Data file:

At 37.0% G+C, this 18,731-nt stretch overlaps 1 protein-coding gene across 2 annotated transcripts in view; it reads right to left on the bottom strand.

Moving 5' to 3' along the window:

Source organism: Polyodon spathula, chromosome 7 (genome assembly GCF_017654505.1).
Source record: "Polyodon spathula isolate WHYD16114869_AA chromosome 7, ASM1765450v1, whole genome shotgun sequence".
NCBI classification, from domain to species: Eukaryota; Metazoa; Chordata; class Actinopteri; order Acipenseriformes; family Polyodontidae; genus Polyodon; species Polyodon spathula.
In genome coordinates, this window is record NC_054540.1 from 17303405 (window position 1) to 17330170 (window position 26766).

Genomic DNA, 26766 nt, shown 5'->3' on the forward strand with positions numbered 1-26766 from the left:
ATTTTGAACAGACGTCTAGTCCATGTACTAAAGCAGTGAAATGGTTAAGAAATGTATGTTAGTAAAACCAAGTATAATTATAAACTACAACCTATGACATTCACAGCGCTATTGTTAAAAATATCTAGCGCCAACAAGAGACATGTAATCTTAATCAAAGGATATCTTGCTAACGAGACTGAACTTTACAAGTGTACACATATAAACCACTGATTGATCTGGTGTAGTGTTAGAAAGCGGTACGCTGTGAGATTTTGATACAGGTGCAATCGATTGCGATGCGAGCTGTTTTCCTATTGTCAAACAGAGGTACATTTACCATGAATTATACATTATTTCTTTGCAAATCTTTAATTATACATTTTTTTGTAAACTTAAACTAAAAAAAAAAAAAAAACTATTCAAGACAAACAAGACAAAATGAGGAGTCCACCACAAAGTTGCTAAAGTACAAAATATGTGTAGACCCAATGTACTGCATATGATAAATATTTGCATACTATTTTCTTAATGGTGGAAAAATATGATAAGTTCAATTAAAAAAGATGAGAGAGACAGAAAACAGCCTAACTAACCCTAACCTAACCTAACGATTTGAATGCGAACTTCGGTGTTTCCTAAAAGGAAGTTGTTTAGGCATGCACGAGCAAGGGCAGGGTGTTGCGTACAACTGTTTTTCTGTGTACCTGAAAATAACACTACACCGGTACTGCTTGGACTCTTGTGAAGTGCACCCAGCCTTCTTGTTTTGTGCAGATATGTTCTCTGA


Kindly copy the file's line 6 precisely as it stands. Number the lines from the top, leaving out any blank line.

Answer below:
In genome coordinates, this window is record NC_054540.1 from 17303405 (window position 1) to 17330170 (window position 26766).